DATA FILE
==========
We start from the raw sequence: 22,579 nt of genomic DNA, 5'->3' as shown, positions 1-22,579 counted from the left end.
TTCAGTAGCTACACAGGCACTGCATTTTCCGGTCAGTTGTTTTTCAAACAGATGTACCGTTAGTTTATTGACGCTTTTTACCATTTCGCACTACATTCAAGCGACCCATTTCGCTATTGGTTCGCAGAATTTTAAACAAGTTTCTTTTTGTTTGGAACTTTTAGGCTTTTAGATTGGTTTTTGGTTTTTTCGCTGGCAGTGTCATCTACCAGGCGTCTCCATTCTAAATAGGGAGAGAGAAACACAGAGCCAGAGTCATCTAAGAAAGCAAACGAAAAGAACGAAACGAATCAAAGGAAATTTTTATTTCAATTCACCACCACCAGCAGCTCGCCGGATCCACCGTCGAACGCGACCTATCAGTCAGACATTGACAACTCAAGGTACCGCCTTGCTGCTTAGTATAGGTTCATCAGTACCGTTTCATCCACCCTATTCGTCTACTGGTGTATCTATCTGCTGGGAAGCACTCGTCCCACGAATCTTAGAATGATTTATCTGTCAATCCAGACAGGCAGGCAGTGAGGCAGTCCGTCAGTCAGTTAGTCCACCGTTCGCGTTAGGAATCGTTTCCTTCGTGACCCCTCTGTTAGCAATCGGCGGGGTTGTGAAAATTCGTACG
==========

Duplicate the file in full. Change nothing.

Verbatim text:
We start from the raw sequence: 22,579 nt of genomic DNA, 5'->3' as shown, positions 1-22,579 counted from the left end.
TTCAGTAGCTACACAGGCACTGCATTTTCCGGTCAGTTGTTTTTCAAACAGATGTACCGTTAGTTTATTGACGCTTTTTACCATTTCGCACTACATTCAAGCGACCCATTTCGCTATTGGTTCGCAGAATTTTAAACAAGTTTCTTTTTGTTTGGAACTTTTAGGCTTTTAGATTGGTTTTTGGTTTTTTCGCTGGCAGTGTCATCTACCAGGCGTCTCCATTCTAAATAGGGAGAGAGAAACACAGAGCCAGAGTCATCTAAGAAAGCAAACGAAAAGAACGAAACGAATCAAAGGAAATTTTTATTTCAATTCACCACCACCAGCAGCTCGCCGGATCCACCGTCGAACGCGACCTATCAGTCAGACATTGACAACTCAAGGTACCGCCTTGCTGCTTAGTATAGGTTCATCAGTACCGTTTCATCCACCCTATTCGTCTACTGGTGTATCTATCTGCTGGGAAGCACTCGTCCCACGAATCTTAGAATGATTTATCTGTCAATCCAGACAGGCAGGCAGTGAGGCAGTCCGTCAGTCAGTTAGTCCACCGTTCGCGTTAGGAATCGTTTCCTTCGTGACCCCTCTGTTAGCAATCGGCGGGGTTGTGAAAATTCGTACG